Daily Limit: Clark not counting any chickens


Jim Sexton

It’s still too early for Clark Wendlandt to seriously consider winning another Angler of the Year title, although he said it’s nice to be leading.

“It feels real good. The good thing is that I’ve been fishing well,” he said. “It doesn’t necessarily mean I’m going to win, but I’ve had a good year so far, so I’m excited about that.”

With three Top-10 finishes in five events, the 54-year-old from Leander, Texas, leads the season-long race with 423 points, just seven ahead of rookie Taku Ito and eight up on Paul Mueller. Wendlandt returned to B.A.S.S. last season after a great two-decade run in FLW, where he won four tournaments and three AOY titles.

“What I’ve learned from that is, you’ve got to do the best you can at every single event,” he said. “It’s going to take really good finishes, even from this point out to win, so I’ve just got to do the best I can.”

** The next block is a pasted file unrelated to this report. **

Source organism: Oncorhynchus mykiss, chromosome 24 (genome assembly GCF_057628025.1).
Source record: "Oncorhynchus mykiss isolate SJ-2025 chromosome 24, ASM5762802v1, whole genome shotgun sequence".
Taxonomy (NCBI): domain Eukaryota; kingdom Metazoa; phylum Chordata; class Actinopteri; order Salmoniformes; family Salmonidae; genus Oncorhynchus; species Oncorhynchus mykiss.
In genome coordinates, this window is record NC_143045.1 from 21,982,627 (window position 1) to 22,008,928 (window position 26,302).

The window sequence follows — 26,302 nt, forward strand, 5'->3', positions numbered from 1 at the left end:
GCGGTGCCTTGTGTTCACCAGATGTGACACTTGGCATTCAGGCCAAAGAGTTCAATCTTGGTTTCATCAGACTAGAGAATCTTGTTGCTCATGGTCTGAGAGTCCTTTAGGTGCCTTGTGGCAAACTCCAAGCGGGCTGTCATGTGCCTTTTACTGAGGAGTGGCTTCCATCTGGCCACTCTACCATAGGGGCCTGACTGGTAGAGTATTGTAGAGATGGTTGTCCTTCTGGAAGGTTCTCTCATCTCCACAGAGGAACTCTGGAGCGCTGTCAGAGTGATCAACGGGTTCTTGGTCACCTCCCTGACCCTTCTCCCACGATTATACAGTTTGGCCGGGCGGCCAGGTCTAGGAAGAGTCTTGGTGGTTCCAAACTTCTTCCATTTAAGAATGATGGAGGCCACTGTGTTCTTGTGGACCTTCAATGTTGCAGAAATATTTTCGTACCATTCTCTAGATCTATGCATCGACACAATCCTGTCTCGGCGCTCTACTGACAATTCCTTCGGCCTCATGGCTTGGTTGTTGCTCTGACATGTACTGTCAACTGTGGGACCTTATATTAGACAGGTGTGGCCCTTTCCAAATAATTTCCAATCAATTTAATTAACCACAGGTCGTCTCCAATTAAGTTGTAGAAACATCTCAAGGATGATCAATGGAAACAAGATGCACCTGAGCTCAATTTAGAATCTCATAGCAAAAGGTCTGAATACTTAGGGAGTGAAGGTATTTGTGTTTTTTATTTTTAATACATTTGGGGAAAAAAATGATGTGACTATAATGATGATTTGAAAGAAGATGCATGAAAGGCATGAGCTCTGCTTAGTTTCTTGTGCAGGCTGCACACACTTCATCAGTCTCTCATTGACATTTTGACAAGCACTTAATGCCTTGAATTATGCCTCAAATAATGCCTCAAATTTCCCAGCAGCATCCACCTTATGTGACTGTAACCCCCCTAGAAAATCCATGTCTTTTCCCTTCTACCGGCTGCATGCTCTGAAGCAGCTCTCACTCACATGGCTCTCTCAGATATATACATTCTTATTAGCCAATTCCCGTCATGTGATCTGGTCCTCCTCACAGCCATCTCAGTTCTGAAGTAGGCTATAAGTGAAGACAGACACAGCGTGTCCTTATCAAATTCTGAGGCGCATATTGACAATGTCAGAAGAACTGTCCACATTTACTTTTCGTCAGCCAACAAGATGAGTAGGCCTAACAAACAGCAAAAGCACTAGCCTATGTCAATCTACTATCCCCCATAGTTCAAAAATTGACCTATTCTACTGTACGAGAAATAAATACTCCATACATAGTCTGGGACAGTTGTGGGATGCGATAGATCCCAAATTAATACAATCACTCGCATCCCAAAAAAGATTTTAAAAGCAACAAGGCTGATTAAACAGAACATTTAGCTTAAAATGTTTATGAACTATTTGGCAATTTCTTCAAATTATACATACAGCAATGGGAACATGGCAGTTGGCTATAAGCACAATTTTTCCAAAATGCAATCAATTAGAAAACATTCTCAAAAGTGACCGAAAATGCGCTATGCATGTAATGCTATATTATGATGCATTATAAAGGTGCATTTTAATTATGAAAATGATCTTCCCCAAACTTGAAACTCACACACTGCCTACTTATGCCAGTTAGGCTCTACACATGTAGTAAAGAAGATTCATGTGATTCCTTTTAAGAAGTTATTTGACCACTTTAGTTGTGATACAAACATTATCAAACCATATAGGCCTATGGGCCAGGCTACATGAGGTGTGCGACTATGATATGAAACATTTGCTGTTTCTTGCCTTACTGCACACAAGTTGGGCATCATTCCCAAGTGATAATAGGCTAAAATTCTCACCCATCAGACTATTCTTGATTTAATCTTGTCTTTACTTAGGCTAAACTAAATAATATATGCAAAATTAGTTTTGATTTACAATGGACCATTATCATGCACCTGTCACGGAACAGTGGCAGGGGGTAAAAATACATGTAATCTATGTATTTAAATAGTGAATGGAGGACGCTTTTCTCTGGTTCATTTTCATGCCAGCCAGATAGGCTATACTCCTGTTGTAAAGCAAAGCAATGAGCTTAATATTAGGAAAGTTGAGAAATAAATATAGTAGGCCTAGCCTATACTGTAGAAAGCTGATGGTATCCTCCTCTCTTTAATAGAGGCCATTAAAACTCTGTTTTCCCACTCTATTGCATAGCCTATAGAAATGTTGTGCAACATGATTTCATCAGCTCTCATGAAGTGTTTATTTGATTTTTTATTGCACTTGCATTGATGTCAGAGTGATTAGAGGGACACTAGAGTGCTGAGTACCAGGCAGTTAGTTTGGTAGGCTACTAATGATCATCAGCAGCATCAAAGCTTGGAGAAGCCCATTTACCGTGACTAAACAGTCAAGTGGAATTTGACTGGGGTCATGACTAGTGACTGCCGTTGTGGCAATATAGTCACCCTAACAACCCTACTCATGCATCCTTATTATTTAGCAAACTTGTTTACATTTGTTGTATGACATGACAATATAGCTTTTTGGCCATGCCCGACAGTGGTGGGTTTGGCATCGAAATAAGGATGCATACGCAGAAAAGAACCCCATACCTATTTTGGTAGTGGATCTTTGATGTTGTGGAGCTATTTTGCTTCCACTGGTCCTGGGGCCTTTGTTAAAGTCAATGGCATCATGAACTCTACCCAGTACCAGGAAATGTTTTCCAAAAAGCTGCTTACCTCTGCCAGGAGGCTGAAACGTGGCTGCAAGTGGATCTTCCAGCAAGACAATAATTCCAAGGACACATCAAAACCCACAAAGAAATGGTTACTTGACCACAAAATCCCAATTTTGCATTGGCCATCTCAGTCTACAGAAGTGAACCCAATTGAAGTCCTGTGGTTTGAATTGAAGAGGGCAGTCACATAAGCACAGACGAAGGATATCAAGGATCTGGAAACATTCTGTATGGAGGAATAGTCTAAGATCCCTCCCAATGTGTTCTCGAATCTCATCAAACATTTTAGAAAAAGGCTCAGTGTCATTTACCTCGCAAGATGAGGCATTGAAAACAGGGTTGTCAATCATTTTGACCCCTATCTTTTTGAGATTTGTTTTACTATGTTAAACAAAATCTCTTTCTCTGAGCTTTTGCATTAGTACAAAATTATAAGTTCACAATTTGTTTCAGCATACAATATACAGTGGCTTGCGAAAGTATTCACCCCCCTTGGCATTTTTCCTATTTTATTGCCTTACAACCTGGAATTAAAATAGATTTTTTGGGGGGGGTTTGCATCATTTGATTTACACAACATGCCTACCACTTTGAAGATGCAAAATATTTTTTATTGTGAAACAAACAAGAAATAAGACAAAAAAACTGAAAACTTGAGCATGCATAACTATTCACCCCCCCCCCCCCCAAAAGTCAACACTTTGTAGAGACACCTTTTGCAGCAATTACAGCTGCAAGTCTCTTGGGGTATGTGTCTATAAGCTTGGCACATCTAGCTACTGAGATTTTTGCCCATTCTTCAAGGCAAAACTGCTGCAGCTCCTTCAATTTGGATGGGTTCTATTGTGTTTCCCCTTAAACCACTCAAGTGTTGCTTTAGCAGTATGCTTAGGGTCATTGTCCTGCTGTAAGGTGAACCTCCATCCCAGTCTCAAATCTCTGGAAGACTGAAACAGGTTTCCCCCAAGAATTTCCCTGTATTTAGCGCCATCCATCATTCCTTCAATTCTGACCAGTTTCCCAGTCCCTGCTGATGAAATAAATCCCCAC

There are four more tournaments on the revamped schedule, which resumes Wednesday with the NOCO Bassmaster Elite at Lake Guntersville. It’s the first of back-to-back-to-back events, which include Santee Cooper Lakes and Chickamauga Lake before closing the season with Texas Fest on Lake Fork.

If Wendlandt excels during this grueling stretch, he could become the oldest AOY champion in B.A.S.S. since Gerald Swindle. G-Man was 46 when he won his second AOY title in 2016, eclipsing Roland Martin, who was a year younger for the last of his nine titles in 1985.

“That would be an honor, but I still feel young,” Wendlandt said. “I’m getting older, but I still feel like I can fish and hang with those young kids.”

Several of Wendlandt’s contemporaries have long known his abilities to compete wherever he goes. He’s a fisherman’s fisherman.

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